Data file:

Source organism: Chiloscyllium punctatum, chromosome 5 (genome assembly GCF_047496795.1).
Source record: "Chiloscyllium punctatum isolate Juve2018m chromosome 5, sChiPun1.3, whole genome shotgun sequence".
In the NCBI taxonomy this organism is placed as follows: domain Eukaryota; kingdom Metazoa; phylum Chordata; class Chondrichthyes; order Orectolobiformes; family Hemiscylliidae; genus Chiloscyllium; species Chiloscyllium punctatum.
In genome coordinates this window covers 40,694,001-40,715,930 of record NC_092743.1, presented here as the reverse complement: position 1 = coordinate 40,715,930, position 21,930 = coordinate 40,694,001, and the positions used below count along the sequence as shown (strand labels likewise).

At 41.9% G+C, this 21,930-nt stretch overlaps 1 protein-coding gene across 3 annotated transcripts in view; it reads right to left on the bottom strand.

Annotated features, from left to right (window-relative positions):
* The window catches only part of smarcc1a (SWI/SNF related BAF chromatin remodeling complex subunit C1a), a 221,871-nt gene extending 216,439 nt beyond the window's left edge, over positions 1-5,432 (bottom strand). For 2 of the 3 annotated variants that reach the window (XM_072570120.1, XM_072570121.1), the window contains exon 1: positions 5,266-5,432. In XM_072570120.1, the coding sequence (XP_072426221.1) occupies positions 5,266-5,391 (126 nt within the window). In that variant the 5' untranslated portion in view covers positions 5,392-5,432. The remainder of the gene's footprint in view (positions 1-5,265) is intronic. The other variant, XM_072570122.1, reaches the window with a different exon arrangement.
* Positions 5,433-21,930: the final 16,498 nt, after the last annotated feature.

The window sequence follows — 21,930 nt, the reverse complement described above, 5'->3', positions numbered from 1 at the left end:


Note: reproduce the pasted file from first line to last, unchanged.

Source organism: Chiloscyllium punctatum, chromosome 5 (genome assembly GCF_047496795.1).
Source record: "Chiloscyllium punctatum isolate Juve2018m chromosome 5, sChiPun1.3, whole genome shotgun sequence".
In the NCBI taxonomy this organism is placed as follows: domain Eukaryota; kingdom Metazoa; phylum Chordata; class Chondrichthyes; order Orectolobiformes; family Hemiscylliidae; genus Chiloscyllium; species Chiloscyllium punctatum.
In genome coordinates this window covers 40,694,001-40,715,930 of record NC_092743.1, presented here as the reverse complement: position 1 = coordinate 40,715,930, position 21,930 = coordinate 40,694,001, and the positions used below count along the sequence as shown (strand labels likewise).

At 41.9% G+C, this 21,930-nt stretch overlaps 1 protein-coding gene across 3 annotated transcripts in view; it reads right to left on the bottom strand.

Annotated features, from left to right (window-relative positions):
* The window catches only part of smarcc1a (SWI/SNF related BAF chromatin remodeling complex subunit C1a), a 221,871-nt gene extending 216,439 nt beyond the window's left edge, over positions 1-5,432 (bottom strand). For 2 of the 3 annotated variants that reach the window (XM_072570120.1, XM_072570121.1), the window contains exon 1: positions 5,266-5,432. In XM_072570120.1, the coding sequence (XP_072426221.1) occupies positions 5,266-5,391 (126 nt within the window). In that variant the 5' untranslated portion in view covers positions 5,392-5,432. The remainder of the gene's footprint in view (positions 1-5,265) is intronic. The other variant, XM_072570122.1, reaches the window with a different exon arrangement.
* Positions 5,433-21,930: the final 16,498 nt, after the last annotated feature.

The window sequence follows — 21,930 nt, the reverse complement described above, 5'->3', positions numbered from 1 at the left end: